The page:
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HOME : Pre-Columbian Art : Terracotta Trophy Heads : Terracotta Trophy Head
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Terracotta Trophy Head - PF.3522
Origin: Costa Rica
Circa: 500 AD to 1000 AD

Collection: Pre-Columbian
Medium: Terracotta


Location: United States
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Description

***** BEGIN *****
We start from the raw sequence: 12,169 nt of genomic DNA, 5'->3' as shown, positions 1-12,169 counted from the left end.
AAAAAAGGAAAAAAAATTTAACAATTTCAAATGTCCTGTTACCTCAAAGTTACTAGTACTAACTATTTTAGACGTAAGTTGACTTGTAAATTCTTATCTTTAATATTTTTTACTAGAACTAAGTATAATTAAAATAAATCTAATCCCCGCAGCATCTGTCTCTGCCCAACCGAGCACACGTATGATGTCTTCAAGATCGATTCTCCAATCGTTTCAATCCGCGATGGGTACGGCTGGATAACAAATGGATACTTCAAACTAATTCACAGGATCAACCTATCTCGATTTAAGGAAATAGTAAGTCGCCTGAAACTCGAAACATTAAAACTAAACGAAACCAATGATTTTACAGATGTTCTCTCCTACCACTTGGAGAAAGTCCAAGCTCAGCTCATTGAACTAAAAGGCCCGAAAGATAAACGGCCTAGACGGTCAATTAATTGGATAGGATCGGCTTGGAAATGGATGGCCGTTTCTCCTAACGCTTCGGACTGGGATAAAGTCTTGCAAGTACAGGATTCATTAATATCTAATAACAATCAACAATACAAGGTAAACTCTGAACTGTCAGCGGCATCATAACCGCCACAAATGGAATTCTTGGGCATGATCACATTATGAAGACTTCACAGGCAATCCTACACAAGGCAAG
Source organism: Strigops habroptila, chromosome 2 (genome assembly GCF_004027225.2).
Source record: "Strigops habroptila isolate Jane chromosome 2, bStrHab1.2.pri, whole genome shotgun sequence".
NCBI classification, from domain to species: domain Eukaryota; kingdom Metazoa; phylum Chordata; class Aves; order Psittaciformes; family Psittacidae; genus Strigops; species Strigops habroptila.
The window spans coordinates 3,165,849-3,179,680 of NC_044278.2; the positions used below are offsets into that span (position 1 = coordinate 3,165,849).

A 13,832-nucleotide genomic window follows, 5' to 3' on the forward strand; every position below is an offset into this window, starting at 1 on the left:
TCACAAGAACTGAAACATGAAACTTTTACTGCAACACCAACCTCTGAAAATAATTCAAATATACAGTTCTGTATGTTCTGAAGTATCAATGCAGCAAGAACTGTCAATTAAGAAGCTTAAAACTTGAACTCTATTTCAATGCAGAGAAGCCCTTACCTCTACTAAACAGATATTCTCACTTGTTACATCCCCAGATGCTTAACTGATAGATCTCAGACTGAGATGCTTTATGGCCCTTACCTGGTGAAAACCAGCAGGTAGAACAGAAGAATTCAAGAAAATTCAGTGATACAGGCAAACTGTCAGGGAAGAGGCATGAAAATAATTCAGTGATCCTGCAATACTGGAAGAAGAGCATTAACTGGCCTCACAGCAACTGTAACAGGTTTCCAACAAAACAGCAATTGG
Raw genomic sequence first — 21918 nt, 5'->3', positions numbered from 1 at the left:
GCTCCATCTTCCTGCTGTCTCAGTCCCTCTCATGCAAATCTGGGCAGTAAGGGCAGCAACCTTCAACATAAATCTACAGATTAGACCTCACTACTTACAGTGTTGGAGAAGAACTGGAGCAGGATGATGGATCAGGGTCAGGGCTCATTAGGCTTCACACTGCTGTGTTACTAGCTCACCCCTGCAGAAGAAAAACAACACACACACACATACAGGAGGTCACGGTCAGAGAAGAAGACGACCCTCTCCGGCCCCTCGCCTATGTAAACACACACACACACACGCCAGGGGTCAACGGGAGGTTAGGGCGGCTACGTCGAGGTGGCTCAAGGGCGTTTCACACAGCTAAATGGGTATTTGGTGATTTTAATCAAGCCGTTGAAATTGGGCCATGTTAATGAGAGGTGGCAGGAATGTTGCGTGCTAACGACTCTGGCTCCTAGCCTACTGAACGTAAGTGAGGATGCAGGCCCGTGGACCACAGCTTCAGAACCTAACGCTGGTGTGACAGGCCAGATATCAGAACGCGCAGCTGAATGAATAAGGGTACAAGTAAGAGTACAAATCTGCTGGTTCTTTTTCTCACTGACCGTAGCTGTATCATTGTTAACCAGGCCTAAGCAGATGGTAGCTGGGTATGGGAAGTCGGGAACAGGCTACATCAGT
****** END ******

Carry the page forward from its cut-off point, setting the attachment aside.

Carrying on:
Human head effigies, both male and female, were produced throughout most of Costa Rica's artistic output. They usually serve as a functional object and a cult related symbol. Such ceramics as this one were of such a high quality only the wealthy elite could afford them. They may have served as funerary furnishings or as household goods. Early polychromatic ceramics are characterized by a tan slip painted with red and black. This handsome vessel shows a finely painted human face, probably male, with intensely staring eyes, simply depicted teeth and two 'winged' extensions in red on either side of the mouth, which may represent speech scrolls. This design of a solid bar fanning out into two points is repeated below the eyes and above the eye brows, thus completing the facial decoration. The face may represent a shaman/priest of one of the jaguar-crocodile cults which proliferated in Mesoamerica. The artist here uses clever touches of detail, such as the black swirls to give the face and entire vessel an expressive and dramatic appearance. - (PF.3522)

 

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